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  #1  
Old 06-26-2013, 01:31 PM
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Exclamation 1998 E300D Coolant in Oil?

For the past few months I noticed a decrease in my coolant level, so I had to top it off every 1,000km or so. Out of curiosity (and fearing the worst) I sent an oil sample to Blackstone Labs, who called today and said they found traces of coolant in the oil. Not high enough to break it down, but present nonetheless.

I just bought this car so I never changed the oil. Judging by the service interval, this oil has been in the engine for 9000km.

How do I locate this leak?

In addition, the plastic coolant container (located near air filter) had a leak in the past, because it corroded the body right underneath it. I think that's not an issue anymore, because the cooling system is under pressure. At least that's what I think because whenever I open the cap there's a "hiss".

Any suggestions would be highly appreciated. I'm kind of worried.

The engine is OM606, a turbo-diesel.

When running hot, there's no smoke, unless I floor it really hard.
3 GPs are burnt, so when I first start it there's smoke for 30 seconds, after which it runs very smooth.
City gas mileage is 10 l/100km... not sure what that is in miles/gallon. Sorry - old European habits.

Thanks for reading and for your feedback!!!

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  #2  
Old 06-26-2013, 01:47 PM
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when is the last time you changed the overflow tank cap?
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  #3  
Old 06-26-2013, 01:59 PM
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I never changed the overflow tank cap... I haven't owned it for too long.

Could the cap be the cause of this problem?

Oh, I should add - the oil looks black. I see absolutely no signs of foaming/mocha-looking stuff - nothing.

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when is the last time you changed the overflow tank cap?
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  #4  
Old 06-26-2013, 02:04 PM
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Headgasket is going, they are fairly easy to do. Spend 2-3 hours researching the diy and do it over a weekend. Be careful with the timing chain details.
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  #5  
Old 06-26-2013, 02:08 PM
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If you have an external Oil Cooler the only source I can think of for Coolant in the Oil is the Head Gasket.

If your Oil Cooler is cooled by the Engine Coolant you could have a leak in the Cooler or the Head Gasket.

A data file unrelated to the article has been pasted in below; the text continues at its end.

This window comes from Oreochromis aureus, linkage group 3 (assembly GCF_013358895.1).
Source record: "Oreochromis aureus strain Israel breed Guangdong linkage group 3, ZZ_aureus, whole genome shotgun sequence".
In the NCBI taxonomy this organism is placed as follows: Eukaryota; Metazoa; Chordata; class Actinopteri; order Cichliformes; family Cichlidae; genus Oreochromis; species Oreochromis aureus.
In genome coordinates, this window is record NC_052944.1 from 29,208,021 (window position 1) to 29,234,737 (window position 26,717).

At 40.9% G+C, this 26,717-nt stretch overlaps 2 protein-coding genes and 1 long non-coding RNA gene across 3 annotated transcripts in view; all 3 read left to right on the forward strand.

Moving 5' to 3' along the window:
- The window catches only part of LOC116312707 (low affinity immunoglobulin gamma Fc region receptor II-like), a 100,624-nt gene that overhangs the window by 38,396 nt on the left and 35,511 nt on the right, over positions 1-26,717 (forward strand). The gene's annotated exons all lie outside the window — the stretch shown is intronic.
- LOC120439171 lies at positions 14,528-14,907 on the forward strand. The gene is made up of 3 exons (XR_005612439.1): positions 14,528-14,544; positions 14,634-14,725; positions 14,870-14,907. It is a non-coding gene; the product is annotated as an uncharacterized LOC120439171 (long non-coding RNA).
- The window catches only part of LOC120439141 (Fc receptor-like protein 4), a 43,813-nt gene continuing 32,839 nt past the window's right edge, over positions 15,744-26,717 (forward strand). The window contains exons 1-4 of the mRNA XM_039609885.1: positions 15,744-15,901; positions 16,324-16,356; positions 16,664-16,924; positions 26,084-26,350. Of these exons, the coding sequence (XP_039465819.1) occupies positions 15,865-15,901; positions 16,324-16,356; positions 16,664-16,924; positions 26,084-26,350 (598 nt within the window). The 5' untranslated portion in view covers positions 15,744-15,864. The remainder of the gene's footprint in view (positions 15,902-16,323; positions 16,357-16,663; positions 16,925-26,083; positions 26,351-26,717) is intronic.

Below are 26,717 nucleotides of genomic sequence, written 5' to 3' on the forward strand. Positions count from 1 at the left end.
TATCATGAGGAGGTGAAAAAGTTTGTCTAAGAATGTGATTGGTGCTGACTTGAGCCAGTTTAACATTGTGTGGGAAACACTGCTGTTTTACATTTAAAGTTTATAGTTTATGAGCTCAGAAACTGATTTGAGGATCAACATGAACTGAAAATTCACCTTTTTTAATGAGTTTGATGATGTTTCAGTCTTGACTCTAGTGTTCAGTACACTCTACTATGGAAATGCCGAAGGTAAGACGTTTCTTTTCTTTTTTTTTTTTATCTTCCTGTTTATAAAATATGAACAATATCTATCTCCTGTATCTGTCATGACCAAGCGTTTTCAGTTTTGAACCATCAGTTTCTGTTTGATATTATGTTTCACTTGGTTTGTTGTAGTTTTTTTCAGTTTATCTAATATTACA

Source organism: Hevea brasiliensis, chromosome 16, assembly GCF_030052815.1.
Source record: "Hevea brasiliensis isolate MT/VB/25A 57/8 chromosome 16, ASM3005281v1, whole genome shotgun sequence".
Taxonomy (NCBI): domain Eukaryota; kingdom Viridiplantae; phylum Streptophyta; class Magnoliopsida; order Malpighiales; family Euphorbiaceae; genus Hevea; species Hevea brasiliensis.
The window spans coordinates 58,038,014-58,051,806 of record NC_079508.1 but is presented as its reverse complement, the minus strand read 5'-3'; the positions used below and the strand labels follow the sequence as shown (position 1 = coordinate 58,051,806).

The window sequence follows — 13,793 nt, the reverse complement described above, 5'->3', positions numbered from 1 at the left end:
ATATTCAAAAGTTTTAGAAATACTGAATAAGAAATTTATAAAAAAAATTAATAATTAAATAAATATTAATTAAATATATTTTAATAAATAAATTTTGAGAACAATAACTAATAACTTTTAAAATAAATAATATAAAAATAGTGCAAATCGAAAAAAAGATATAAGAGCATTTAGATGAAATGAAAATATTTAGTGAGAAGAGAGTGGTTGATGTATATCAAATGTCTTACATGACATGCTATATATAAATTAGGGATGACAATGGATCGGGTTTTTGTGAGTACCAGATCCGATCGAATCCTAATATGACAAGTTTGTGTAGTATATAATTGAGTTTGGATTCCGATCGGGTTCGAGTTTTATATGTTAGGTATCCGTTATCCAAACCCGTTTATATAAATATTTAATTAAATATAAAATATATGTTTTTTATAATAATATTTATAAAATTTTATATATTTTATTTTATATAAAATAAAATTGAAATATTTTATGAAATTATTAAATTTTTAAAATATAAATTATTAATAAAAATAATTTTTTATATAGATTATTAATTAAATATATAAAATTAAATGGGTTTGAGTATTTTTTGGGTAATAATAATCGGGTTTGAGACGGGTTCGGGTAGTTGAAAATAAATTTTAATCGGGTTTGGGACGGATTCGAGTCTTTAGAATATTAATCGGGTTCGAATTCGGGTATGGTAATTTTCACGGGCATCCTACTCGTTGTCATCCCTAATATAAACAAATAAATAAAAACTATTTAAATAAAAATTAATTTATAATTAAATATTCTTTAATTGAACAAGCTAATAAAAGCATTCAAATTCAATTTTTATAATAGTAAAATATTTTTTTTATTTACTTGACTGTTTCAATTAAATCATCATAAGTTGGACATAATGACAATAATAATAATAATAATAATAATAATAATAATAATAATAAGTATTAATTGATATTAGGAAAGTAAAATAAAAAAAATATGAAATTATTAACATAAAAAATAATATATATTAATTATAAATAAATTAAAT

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  #6  
Old 06-26-2013, 02:12 PM
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How do I find out if my oil cooler is external or cooled by the engine coolant?

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Originally Posted by Diesel911 View Post
If you have an external Oil Cooler the only source I can think of for Coolant in the Oil is the Head Gasket.

If your Oil Cooler is cooled by the Engine Coolant you could have a leak in the Cooler or the Head Gasket.
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  #7  
Old 06-26-2013, 03:33 PM
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If your model had oil cooler hoses just follow them. I suspect your car would have an isolated oil cooler. Just not positive.
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  #8  
Old 06-26-2013, 04:00 PM
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Thanks Barry, Diesel911,

I looked up my model on EverythingBenz - Mercedes-Benz Forum and Web Search Using Google and it looks like it's an isolated oil cooler.

I guess that leads to a bad head gasket. Time to plan for a repair.
Oh well, I guess things could be worse.



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Originally Posted by barry12345 View Post
If your model had oil cooler hoses just follow them. I suspect your car would have an isolated oil cooler. Just not positive.
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  #9  
Old 06-26-2013, 08:33 PM
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If you decide it is the head gasket, before you tear it apart, you might try some radiator sealant. About two years ago I found the slow coolant leak on my '97 E300D. It looked like the block behind the exhaust manifolds were coated with bird droppings where the coolant leaking from the head gasket had splashed around and evaporated. I removed about a quart of cold coolant, mixed in about 3 to 4 oz. of plain old BarsLeaks, shook it up and let it settle a couple of minutes, and poured 3/4 of the mix back in the reservoir. The heavy particles settle out quickly and I left them in the remaining unused coolant. I drove the car for about 1/2 hour to heat the engine up and let the coolant pressure seal the leak. The head gasket leak is gone and I have stop leak circulating, in case it is tempted to misbehave again.
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Old 06-26-2013, 10:23 PM
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Note; Radiator Sealant is different from Block Sealant.

Radiator Sealant often has particles of stuff that circulate through the Coolant system to block off holes.

Block Sealant often uses something called generically Water Glass (don't remember the real name.)
You need to read the makers instructions but typically with Block Sealant you get all the Coolant out of the Engine and Flush several Times with Water. You add the Block Sealant according to the Instructions and run it according to the Instructions. After that the Water is drained out and you let the Engine sit to dry out something like overnight before adding the Coolant/Water mix.
On the Internet I have read to run the Engine for a longer amount of time with the Block Sealer in it; the claim is that that works better.
Most Block Sealers have a money back guarantee.
I doubt if Mercedes wants people using them.

I have read some articles that say to keep the Block Sealant out of the Heater Core when you use it.

The Radiator Stop Leak often as stuff they bill as Water Pump Lube and particles of stuff to block the holes. You mostly just dump them into the Coolant.
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  #11  
Old 06-27-2013, 01:02 PM